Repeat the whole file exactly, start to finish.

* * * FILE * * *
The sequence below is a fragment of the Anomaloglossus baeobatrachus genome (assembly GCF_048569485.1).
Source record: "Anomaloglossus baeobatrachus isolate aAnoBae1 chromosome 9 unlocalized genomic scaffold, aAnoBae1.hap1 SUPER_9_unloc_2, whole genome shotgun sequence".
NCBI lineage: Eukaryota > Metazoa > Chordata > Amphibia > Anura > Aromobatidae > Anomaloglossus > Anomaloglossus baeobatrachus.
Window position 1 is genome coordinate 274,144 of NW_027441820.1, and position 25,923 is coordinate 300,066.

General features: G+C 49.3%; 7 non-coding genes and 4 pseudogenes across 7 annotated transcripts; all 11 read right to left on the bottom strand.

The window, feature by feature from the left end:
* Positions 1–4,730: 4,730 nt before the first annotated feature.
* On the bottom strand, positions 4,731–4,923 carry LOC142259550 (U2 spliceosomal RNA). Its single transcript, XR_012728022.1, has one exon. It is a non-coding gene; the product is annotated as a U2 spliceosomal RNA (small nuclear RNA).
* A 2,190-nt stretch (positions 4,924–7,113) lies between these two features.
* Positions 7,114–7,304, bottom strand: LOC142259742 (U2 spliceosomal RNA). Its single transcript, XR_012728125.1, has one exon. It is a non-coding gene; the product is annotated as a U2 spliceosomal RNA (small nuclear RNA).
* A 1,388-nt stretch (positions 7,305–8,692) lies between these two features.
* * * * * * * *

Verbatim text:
The sequence below is a fragment of the Anomaloglossus baeobatrachus genome (assembly GCF_048569485.1).
Source record: "Anomaloglossus baeobatrachus isolate aAnoBae1 chromosome 9 unlocalized genomic scaffold, aAnoBae1.hap1 SUPER_9_unloc_2, whole genome shotgun sequence".
NCBI lineage: Eukaryota > Metazoa > Chordata > Amphibia > Anura > Aromobatidae > Anomaloglossus > Anomaloglossus baeobatrachus.
Window position 1 is genome coordinate 274,144 of NW_027441820.1, and position 25,923 is coordinate 300,066.

General features: G+C 49.3%; 7 non-coding genes and 4 pseudogenes across 7 annotated transcripts; all 11 read right to left on the bottom strand.

The window, feature by feature from the left end:
* Positions 1–4,730: 4,730 nt before the first annotated feature.
* On the bottom strand, positions 4,731–4,923 carry LOC142259550 (U2 spliceosomal RNA). Its single transcript, XR_012728022.1, has one exon. It is a non-coding gene; the product is annotated as a U2 spliceosomal RNA (small nuclear RNA).
* A 2,190-nt stretch (positions 4,924–7,113) lies between these two features.
* Positions 7,114–7,304, bottom strand: LOC142259742 (U2 spliceosomal RNA). Its single transcript, XR_012728125.1, has one exon. It is a non-coding gene; the product is annotated as a U2 spliceosomal RNA (small nuclear RNA).
* A 1,388-nt stretch (positions 7,305–8,692) lies between these two features.